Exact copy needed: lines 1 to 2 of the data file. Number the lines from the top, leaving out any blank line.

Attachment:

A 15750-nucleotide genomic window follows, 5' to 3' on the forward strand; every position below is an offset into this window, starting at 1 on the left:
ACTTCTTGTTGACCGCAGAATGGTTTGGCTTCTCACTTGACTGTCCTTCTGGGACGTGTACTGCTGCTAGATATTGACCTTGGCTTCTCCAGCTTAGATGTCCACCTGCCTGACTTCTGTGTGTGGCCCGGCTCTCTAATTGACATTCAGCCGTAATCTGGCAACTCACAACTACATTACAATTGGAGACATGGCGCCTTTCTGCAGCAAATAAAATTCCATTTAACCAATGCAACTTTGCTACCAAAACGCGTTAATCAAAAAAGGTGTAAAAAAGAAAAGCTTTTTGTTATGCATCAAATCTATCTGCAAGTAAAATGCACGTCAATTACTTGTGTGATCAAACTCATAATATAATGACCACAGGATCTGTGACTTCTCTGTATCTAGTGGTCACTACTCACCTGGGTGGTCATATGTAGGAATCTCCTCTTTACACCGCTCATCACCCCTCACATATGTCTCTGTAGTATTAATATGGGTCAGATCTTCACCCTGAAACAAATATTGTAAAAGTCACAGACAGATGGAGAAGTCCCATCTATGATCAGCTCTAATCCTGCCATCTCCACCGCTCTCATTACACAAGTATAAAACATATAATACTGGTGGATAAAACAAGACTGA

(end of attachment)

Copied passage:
A 15750-nucleotide genomic window follows, 5' to 3' on the forward strand; every position below is an offset into this window, starting at 1 on the left:
ACTTCTTGTTGACCGCAGAATGGTTTGGCTTCTCACTTGACTGTCCTTCTGGGACGTGTACTGCTGCTAGATATTGACCTTGGCTTCTCCAGCTTAGATGTCCACCTGCCTGACTTCTGTGTGTGGCCCGGCTCTCTAATTGACATTCAGCCGTAATCTGGCAACTCACAACTACATTACAATTGGAGACATGGCGCCTTTCTGCAGCAAATAAAATTCCATTTAACCAATGCAACTTTGCTACCAAAACGCGTTAATCAAAAAAGGTGTAAAAAAGAAAAGCTTTTTGTTATGCATCAAATCTATCTGCAAGTAAAATGCACGTCAATTACTTGTGTGATCAAACTCATAATATAATGACCACAGGATCTGTGACTTCTCTGTATCTAGTGGTCACTACTCACCTGGGTGGTCATATGTAGGAATCTCCTCTTTACACCGCTCATCACCCCTCACATATGTCTCTGTAGTATTAATATGGGTCAGATCTTCACCCTGAAACAAATATTGTAAAAGTCACAGACAGATGGAGAAGTCCCATCTATGATCAGCTCTAATCCTGCCATCTCCACCGCTCTCATTACACAAGTATAAAACATATAATACTGGTGGATAAAACAAGACTGA